Holland's most likely starting eleven for the San Marino and Finland matches


Central midfield

With first choice holding midfielder Nigel de Jong out, it seems most likely that Van Marwijk’s son-in-law Mark van Bommel will play the holding midfield role. And most likely to partner him is upcoming midfield man Kevin Strootman, leaving space for two interesting remarks. First, obviously, Strootman is no Van der Vaart. He offers less creativity, but more of a straightforward passing midfield role is to be expected here. And secondly, Strootman has showed himself in PSV’s recent games to be very capable of carrying the holding department of a midfield three by himself. In fact, PSV’s midfield performance improved significantly when shifting from a double to a single holding midfielder.

The second remark is particularly interesting, as it makes for an interesting dilemma. We may very well see Holland starting out with a genuine double holding midfielder duo, with Van Bommel in a more conservative role and Strootman stringing most of the passes together, but should things not work out, a switch to a single holding midfielder system doesn’t seem far off. In that case, it should be interesting to see whether Van Marwijk will draw on the recent PSV partnership of Strootman and Wijnaldum, linking very well at team level recently.



The absence of Robben and Afellay poses interesting choices on the wings. As usual, one of either wings will be filled in by the star of work rate, Dirk Kuyt. A possible solution for the remaining wing is to start Van Persie from the left wing in an inside, wide second striker role, assuming that in-form Huntelaar starts in the striker position. An alternative would be to start new Juventus man Eljero Elia, who adds pace and trickery in a wide wing game. But given the expected defensive outline of both San Marino and Finland, which renders part of Elia’s game less effective, Van Persie looks the most likely candidate for the left wing role.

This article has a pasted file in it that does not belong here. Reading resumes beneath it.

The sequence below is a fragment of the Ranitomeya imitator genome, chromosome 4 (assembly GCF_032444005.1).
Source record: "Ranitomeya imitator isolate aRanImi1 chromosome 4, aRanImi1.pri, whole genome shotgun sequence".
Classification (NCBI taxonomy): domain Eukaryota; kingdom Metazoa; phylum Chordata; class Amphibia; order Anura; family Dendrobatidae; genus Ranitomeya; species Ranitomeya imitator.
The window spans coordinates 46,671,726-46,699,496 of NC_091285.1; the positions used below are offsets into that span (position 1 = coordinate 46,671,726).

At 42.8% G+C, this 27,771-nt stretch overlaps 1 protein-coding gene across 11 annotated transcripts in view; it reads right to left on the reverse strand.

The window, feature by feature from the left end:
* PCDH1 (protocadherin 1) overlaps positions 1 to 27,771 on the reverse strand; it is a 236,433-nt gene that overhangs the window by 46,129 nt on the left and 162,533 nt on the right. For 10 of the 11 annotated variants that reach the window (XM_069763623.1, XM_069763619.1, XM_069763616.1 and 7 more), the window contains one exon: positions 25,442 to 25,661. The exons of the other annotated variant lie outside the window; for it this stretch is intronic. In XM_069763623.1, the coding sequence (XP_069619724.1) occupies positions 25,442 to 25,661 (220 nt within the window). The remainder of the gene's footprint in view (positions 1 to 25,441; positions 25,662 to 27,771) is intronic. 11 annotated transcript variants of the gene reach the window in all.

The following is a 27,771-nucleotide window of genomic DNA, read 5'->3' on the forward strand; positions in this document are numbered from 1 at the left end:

His inclusion, combined with a slightly more conservative central midfield, should have an implication on the role of full-backs Pieters and Van der Wiel. Particularly against defensive opponents it seems of utmost importance to stretch the game by keeping the wide positions posted. With Van Persie likely to play an inside winger role, and possibly linking up with striker Huntelaar, much of the left wing game should come from Erik Pieters, whose offensive qualities match these demand perfectly. As an illustration his passing chart from the recent PSV – Excelsior game is added to show the offensive nature of his full-back game in a match where he won seven of his eight challenges in the opponent’s half (data: InStat). Obviously, on the right full-back spot Gregory van der Wiel is particularly known for his offensive game too, proving an excellent wing cross assist for Ajax’ third goal against Vitesse just this weekend.

Erik Pieters' first half passing chart (PSV - Excelsior, data by InStat)


The concept of qualification tournaments of major international tournaments may not guarantee the most exciting of fixtures, or perhaps not even exciting matches to watch, but what it does do is enable us to familiarize ourselves with the ins and outs of different teams. The absence of several guaranteed starters makes it more insightful how a coaching staff deals with these kind of situations, thereby increasing the insight in the different options available within the team.

For the upcoming matches against San Marino and Finland it will be very interesting to see how the Van Bommel – Strootman partnership works out, what Van Marwijk will do in the event of difficulty breaking an ultra-defensive San Marino side down. Furthermore, the role of the full-backs will be worth watching, will they, as predicted, be the key ingredients in the Dutch wide game, or will their offensive intentions suffocate the space in an already crowded area.

Holland 5 –3 Hungary: Different Hungary formation, different game

After their dominant away ’tiki taka style’ victory only a few days ago, Holland manager Van Marwijk will not have felt the slightest incentive to change his line-up either in terms of tactics or his choice of a starting eleven. And with all players fully fit he wasn’t forced into any changes either. This allowed the unique situation of two consecutive matches started by 11 players all playing for different clubs.